You must adjust your budgeted work volume and budgeted hours in accordance to the authorized change orders.
Photo credit: FreeDigitalPhotos.net
Change orders sure mess things up don't they? They keep your crews on-site longer than scheduled. They force you to scramble for extra materials. They mess with your project budgets and financial reviews. And worst of all, you may not get paid fairly, or not at all, for the extra work. We're going to look at how outstanding change orders impact your numbers and how to track them.
This issue was brought to my attention while reviewing financial performance with one of my coaching clients. The management team and I were looking over year to date and recent month financial results and realized that the accounting numbers didn't reflect reality due to outstanding change orders. We implemented a few systems to allow for adjustment of the numbers and for future improvement of change order revenue management.
Your accounting system should only reflect signed contract values. That creates a review problem as change orders are often not signed until late in the project or after work completion. Obviously that is not an ideal practice, and many consultants would tell you never to accept extra work without having a price agreement in place. We're more realistic than that. Most contracts require you to perform extra work when authorized by the superintendent or client. Those contract clauses do not give you the right to delay the work until pricing is agreed to. Furthermore, delaying extra work until the pricing is agreed to would delay the project. Practically speaking that is not an acceptable outcome.
As you well know, when extra work is required you suffer the costs up front. Unfortunately, payment drags out for months. Typically, the design team will be asked to approve the price by the owner. Since approving change order pricing is at the bottom of a designer's priority list change orders usually don't get priced for many, many weeks if not months. You can't bill for the work until the price is agreed to.
That makes you suffer one financial and two tracking problems. The financial problem hits you as delayed cash flow. The tracking problems are your books being off and your production management reports being off.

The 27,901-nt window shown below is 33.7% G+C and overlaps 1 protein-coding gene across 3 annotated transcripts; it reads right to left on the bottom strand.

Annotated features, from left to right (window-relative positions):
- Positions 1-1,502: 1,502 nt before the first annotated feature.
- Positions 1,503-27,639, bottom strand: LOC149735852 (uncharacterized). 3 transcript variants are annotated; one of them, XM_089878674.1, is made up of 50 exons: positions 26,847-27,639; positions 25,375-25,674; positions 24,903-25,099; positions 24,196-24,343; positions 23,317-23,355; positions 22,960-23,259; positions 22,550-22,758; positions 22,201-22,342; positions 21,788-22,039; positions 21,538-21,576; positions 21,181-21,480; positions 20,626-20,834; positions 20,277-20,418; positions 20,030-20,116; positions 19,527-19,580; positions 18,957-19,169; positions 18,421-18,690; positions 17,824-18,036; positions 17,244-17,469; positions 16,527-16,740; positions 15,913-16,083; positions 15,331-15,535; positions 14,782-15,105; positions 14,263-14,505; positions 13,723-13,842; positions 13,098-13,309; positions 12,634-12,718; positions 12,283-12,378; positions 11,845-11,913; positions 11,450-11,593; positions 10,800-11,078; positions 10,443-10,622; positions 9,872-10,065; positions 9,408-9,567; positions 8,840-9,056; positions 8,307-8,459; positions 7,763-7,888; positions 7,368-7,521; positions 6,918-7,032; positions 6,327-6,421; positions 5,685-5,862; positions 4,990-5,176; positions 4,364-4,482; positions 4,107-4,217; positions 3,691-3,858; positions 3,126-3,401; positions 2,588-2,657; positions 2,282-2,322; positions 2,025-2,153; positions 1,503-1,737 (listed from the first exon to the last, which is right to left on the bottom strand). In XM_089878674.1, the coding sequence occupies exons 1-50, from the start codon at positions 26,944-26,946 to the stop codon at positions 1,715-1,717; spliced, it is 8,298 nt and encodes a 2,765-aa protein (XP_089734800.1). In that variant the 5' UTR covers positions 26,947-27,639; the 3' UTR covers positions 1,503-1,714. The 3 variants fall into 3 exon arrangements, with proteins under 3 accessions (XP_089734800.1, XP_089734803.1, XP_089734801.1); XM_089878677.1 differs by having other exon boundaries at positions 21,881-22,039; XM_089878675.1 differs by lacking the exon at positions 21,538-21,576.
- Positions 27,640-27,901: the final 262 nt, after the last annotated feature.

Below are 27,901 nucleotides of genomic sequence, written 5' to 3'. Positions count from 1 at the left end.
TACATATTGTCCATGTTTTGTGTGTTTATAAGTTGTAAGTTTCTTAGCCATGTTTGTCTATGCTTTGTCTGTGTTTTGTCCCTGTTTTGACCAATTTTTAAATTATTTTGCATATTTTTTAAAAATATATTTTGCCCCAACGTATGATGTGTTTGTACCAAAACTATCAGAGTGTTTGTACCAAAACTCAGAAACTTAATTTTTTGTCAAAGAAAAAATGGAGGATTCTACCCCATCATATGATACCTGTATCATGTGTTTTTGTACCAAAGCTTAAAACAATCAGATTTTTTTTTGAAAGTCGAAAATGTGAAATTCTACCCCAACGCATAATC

My client and I solved the tracking problems by installing a couple of new solutions. The first one is that we assume they will receive about 50 percent of the change order monies they've requested, and we adjust the project and company income statements accordingly. This is done in spreadsheets. We don't mess with the accounting system.
Next, the client adds the extra work volumes to their production management reports so they can accurately monitor field productivity. If you don't adjust budgeted work quantities and man-hours for the change order work your productivity ratios will be off.
The goal of the production reports is to monitor the pace at which work is going in. You need to be tracking the work volume required, the hours you've budgeted for the work, the amount of work installed to date, and the number of hours used to date. You must adjust your budgeted work volume and budgeted hours in accordance to the authorized change orders. Whether you get paid for the extra work or not is a financial issue not a production issue.
A word about change order impact on field productivity. Often change orders disrupt the flow of work and thereby slow down the crews. When you submit your pricing for the change order you need to take into consideration the lost productivity not only for the change order tasks themselves but also for the impact it will have on the remaining work.
You need to submit a revised schedule as part of the change order. Odds are that your client will reject the revised schedule and require you to hit the existing deadlines. Maintaining schedule will further slow your crews down. This dynamic will drive up your hours and increase the likelihood of going over budget.
What I've recommended is that you formally account for the production impact as soon as the change order is authorized. You make an off-the-book adjustment for the expected revenue associated with the change order. You do not adjust your contract value in the accounting system until the change order pricing is agreed to.
By implementing these solutions you will accomplish several things.
- You will have a history of cash received vs. that requested
- You will be able to monitor true field productivity
- You will know where you stand in real time financially
- You will know which design firms and clients cheat you on pricing
Before I sign off I'd like to bring up a massive change that has taken place in the construction industry over the last 30 years. Back in the early '80s when I entered this industry a tried and true strategy for contractors was to low ball their bid then make their money on change orders. Back then owners pretty much paid whatever the contractor said the change order cost. Using that strategy today will put a contractor out of business. In today's world change order prices are squeezed.
Owners write in contract clauses requiring the contractor to show actual costs and the mark-up is fixed - and usually way too low. For some stupid reason designers think a 15 percent OH&P is adequate. They also underestimate the cost of labor burden. Designers don't run businesses. They don't see the books of the companies they work for. They don't understand that labor burden can approach 50 percent of wage rate or that overhead often runs 20 percent by itself. Their ignorance of business costs wouldn't be a problem if (1) they weren't in the ear of their building owner and (2) weren't writing the contract clauses. They are, and they do.
Never assume that you will make money through change orders. That business strategy is dead.